Easily the least essential of all the original Beatles albums, it’s not that this soundtrack to the movie of the same name is a bad album so much as it just seems like a blatant cash grab. For starters, the entire second side consists of nothing but George Martin-composed instrumentals from the movie’s score, which are perfectly fine but nothing that your average Beatles fan will get terribly excited about. For another, of the Beatles songs included on Side One, two of them (the title cut and “All You Need Is Love”) are repeated from prior studio albums. That means there are only four actual new Beatles songs here. The best tracks here are Lennon’s playful rocker “Hey, Bulldog” and the George Harrison freak-out “It’s All Too Much,” but they’re not exactly essential Beatles songs, either, so there’s little need to pick this one up unless you just want to complete your collection.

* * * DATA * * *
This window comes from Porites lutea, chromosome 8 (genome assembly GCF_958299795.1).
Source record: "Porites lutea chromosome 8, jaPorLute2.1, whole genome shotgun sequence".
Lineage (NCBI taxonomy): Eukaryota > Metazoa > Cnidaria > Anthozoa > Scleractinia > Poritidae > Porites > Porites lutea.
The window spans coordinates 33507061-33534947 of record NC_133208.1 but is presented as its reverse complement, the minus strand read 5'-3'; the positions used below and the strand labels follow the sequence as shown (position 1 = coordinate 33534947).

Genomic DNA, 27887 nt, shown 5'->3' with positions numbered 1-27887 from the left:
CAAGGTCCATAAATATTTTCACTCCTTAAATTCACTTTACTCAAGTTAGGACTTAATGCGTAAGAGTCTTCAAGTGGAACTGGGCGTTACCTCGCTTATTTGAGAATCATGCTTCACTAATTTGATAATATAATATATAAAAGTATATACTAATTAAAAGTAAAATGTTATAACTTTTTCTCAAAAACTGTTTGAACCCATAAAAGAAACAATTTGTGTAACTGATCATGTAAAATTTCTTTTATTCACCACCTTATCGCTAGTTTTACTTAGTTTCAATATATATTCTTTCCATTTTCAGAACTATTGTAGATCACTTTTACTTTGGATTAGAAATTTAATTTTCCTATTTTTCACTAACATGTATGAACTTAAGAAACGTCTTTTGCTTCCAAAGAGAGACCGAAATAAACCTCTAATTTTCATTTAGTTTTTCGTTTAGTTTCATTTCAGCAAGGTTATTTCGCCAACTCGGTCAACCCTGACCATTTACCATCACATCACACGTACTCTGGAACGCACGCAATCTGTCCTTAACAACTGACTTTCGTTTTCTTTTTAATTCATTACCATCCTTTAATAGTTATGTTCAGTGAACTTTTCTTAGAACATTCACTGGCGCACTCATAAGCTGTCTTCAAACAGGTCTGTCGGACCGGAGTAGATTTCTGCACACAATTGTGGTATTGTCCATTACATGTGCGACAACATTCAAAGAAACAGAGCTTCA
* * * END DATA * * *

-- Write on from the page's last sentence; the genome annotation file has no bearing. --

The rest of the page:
Abbey Road (1969, Apple)